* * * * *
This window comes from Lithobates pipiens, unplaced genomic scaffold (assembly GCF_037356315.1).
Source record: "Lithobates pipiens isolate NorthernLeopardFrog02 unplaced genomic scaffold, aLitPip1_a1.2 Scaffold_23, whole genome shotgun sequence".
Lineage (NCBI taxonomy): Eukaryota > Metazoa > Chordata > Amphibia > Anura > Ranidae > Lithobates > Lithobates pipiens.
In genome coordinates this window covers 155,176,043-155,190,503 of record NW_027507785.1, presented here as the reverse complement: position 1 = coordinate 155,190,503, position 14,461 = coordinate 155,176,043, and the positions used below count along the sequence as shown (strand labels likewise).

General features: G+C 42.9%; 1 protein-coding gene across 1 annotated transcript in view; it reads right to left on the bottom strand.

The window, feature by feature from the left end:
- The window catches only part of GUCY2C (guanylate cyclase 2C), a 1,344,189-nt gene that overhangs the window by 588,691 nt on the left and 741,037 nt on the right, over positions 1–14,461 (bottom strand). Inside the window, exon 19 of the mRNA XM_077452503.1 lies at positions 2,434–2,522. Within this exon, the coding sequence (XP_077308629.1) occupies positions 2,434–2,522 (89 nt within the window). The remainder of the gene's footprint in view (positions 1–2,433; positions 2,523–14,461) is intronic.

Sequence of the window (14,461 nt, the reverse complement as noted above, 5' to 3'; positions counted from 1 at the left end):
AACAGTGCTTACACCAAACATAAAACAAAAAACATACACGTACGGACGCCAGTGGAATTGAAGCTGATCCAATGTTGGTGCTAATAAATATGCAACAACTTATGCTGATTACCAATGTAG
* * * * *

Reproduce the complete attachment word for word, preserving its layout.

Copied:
This window comes from Lithobates pipiens, unplaced genomic scaffold (assembly GCF_037356315.1).
Source record: "Lithobates pipiens isolate NorthernLeopardFrog02 unplaced genomic scaffold, aLitPip1_a1.2 Scaffold_23, whole genome shotgun sequence".
Lineage (NCBI taxonomy): Eukaryota > Metazoa > Chordata > Amphibia > Anura > Ranidae > Lithobates > Lithobates pipiens.
In genome coordinates this window covers 155,176,043-155,190,503 of record NW_027507785.1, presented here as the reverse complement: position 1 = coordinate 155,190,503, position 14,461 = coordinate 155,176,043, and the positions used below count along the sequence as shown (strand labels likewise).

General features: G+C 42.9%; 1 protein-coding gene across 1 annotated transcript in view; it reads right to left on the bottom strand.

The window, feature by feature from the left end:
- The window catches only part of GUCY2C (guanylate cyclase 2C), a 1,344,189-nt gene that overhangs the window by 588,691 nt on the left and 741,037 nt on the right, over positions 1–14,461 (bottom strand). Inside the window, exon 19 of the mRNA XM_077452503.1 lies at positions 2,434–2,522. Within this exon, the coding sequence (XP_077308629.1) occupies positions 2,434–2,522 (89 nt within the window). The remainder of the gene's footprint in view (positions 1–2,433; positions 2,523–14,461) is intronic.

Sequence of the window (14,461 nt, the reverse complement as noted above, 5' to 3'; positions counted from 1 at the left end):
AACAGTGCTTACACCAAACATAAAACAAAAAACATACACGTACGGACGCCAGTGGAATTGAAGCTGATCCAATGTTGGTGCTAATAAATATGCAACAACTTATGCTGATTACCAATGTAG